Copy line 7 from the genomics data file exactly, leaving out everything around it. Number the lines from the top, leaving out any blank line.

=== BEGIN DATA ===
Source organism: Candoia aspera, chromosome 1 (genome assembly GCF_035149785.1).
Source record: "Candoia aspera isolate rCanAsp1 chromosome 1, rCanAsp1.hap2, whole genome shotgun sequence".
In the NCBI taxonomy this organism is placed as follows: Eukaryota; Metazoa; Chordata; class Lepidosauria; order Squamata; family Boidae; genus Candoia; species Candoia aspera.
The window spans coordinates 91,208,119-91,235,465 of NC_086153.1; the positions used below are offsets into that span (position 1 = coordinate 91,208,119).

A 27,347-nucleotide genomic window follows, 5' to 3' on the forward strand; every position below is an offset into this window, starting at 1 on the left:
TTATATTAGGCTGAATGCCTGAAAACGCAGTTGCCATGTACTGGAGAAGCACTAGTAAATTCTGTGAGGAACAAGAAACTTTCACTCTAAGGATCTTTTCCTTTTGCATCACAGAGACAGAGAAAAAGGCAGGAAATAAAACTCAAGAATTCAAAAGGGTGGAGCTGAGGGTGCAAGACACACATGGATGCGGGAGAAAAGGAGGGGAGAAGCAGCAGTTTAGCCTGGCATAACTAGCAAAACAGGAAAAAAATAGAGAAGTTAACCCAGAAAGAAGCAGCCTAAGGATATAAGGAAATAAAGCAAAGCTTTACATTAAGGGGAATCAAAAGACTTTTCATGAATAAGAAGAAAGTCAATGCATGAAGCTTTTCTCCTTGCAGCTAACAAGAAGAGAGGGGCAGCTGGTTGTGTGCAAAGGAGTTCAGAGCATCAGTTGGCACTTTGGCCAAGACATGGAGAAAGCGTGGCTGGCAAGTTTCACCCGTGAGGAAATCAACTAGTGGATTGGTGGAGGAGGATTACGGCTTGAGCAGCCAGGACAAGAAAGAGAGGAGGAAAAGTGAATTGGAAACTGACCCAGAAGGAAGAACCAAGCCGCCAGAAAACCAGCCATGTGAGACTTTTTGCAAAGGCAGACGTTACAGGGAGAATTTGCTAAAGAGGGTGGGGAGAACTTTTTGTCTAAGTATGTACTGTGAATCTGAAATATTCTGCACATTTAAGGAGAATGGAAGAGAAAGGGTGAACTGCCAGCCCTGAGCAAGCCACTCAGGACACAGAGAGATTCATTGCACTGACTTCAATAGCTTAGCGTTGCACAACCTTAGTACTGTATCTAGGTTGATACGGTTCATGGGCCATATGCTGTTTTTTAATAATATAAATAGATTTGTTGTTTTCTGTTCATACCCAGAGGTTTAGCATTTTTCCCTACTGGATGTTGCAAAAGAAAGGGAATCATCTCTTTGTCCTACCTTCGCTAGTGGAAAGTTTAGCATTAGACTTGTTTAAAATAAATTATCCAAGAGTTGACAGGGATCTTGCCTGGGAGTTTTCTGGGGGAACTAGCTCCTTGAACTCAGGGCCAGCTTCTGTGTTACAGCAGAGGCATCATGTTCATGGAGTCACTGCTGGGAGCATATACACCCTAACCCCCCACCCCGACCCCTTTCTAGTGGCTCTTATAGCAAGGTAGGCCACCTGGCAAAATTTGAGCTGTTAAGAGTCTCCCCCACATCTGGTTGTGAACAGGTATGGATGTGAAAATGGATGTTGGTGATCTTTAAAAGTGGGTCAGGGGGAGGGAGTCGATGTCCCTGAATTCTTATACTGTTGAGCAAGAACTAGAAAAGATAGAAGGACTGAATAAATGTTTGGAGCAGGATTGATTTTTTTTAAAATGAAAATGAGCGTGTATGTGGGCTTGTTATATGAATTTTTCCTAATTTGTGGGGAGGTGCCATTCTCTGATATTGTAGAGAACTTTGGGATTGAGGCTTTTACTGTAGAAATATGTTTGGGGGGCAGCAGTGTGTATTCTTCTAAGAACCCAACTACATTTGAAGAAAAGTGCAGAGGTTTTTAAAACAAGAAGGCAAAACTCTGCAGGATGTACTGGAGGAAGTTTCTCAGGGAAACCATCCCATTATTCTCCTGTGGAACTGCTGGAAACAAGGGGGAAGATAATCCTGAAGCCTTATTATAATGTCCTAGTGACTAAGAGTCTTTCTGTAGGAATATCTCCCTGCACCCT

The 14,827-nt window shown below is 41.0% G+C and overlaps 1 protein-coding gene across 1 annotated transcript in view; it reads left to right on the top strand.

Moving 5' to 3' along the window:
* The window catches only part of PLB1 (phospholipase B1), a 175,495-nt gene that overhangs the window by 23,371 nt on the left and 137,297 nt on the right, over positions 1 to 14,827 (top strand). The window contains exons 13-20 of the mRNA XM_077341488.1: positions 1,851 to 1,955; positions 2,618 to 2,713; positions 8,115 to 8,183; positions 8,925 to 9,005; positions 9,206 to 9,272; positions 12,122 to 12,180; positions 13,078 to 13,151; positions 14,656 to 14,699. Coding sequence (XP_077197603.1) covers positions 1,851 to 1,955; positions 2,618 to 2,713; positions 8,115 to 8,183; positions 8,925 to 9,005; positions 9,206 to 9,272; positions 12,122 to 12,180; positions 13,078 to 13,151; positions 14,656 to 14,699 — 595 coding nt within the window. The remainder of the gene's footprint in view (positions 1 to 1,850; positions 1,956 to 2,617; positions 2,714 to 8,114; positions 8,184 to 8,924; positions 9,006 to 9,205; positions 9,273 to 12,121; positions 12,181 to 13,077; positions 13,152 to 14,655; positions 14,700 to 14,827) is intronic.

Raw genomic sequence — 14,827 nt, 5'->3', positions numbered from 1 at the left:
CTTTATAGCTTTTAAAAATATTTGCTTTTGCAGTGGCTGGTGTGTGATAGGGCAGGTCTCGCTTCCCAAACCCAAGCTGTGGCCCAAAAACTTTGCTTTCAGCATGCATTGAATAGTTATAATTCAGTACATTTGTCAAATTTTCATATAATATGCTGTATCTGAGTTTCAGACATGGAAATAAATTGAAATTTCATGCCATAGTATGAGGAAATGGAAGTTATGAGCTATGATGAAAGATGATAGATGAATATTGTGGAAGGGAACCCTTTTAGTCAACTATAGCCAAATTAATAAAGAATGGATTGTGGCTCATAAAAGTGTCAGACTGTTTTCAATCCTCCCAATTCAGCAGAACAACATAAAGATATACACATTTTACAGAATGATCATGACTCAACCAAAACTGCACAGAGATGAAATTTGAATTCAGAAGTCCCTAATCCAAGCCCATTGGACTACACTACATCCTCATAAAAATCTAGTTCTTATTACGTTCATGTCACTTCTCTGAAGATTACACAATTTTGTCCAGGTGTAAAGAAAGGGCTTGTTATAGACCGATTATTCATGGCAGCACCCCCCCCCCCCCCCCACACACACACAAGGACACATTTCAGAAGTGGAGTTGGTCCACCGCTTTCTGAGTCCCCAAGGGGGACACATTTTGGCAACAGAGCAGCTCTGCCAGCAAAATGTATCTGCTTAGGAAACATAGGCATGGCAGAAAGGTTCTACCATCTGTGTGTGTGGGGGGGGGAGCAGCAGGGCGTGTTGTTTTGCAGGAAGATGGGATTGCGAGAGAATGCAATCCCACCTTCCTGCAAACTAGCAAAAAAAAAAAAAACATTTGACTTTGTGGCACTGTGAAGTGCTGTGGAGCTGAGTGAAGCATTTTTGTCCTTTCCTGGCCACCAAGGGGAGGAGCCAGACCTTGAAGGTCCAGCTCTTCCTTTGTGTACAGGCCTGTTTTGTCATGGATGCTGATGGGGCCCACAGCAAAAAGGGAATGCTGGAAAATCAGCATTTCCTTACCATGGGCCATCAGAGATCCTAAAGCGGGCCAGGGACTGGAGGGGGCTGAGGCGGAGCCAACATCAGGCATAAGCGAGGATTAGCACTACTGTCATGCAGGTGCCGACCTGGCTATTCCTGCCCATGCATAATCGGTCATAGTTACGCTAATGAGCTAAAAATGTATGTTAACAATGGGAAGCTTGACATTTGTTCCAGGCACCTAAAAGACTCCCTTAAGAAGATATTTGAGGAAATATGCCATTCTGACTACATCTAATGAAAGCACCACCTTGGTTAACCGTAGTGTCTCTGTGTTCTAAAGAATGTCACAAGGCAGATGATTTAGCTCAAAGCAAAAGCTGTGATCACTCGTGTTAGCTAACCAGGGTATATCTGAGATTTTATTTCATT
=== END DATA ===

The 14,827-nt window shown below is 41.0% G+C and overlaps 1 protein-coding gene across 1 annotated transcript in view; it reads left to right on the top strand.